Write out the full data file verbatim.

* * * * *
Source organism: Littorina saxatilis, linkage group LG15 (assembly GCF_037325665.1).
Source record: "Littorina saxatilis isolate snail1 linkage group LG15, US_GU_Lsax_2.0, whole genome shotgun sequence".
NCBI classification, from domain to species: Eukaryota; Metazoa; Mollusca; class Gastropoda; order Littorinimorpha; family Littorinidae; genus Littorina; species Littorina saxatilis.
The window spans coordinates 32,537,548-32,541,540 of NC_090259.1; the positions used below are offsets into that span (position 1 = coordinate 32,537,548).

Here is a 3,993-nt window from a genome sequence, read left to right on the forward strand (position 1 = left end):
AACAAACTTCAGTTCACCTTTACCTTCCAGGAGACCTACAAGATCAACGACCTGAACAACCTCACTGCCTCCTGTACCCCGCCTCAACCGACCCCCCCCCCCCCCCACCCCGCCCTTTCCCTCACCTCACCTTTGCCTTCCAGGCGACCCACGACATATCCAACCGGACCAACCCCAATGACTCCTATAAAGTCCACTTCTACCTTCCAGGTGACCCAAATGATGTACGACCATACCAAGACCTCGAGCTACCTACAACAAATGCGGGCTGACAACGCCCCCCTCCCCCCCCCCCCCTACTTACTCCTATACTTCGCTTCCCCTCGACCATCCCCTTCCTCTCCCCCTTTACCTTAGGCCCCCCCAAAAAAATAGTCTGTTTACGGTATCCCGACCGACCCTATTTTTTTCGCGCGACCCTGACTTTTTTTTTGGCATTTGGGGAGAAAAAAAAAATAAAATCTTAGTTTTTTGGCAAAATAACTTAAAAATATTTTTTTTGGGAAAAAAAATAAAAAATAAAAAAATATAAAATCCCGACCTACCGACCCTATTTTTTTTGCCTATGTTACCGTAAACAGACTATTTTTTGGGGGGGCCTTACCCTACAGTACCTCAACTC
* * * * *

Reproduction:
Source organism: Littorina saxatilis, linkage group LG15 (assembly GCF_037325665.1).
Source record: "Littorina saxatilis isolate snail1 linkage group LG15, US_GU_Lsax_2.0, whole genome shotgun sequence".
NCBI classification, from domain to species: Eukaryota; Metazoa; Mollusca; class Gastropoda; order Littorinimorpha; family Littorinidae; genus Littorina; species Littorina saxatilis.
The window spans coordinates 32,537,548-32,541,540 of NC_090259.1; the positions used below are offsets into that span (position 1 = coordinate 32,537,548).

Here is a 3,993-nt window from a genome sequence, read left to right on the forward strand (position 1 = left end):
AACAAACTTCAGTTCACCTTTACCTTCCAGGAGACCTACAAGATCAACGACCTGAACAACCTCACTGCCTCCTGTACCCCGCCTCAACCGACCCCCCCCCCCCCCCACCCCGCCCTTTCCCTCACCTCACCTTTGCCTTCCAGGCGACCCACGACATATCCAACCGGACCAACCCCAATGACTCCTATAAAGTCCACTTCTACCTTCCAGGTGACCCAAATGATGTACGACCATACCAAGACCTCGAGCTACCTACAACAAATGCGGGCTGACAACGCCCCCCTCCCCCCCCCCCCCTACTTACTCCTATACTTCGCTTCCCCTCGACCATCCCCTTCCTCTCCCCCTTTACCTTAGGCCCCCCCAAAAAAATAGTCTGTTTACGGTATCCCGACCGACCCTATTTTTTTCGCGCGACCCTGACTTTTTTTTTGGCATTTGGGGAGAAAAAAAAAATAAAATCTTAGTTTTTTGGCAAAATAACTTAAAAATATTTTTTTTGGGAAAAAAAATAAAAAATAAAAAAATATAAAATCCCGACCTACCGACCCTATTTTTTTTGCCTATGTTACCGTAAACAGACTATTTTTTGGGGGGGCCTTACCCTACAGTACCTCAACTC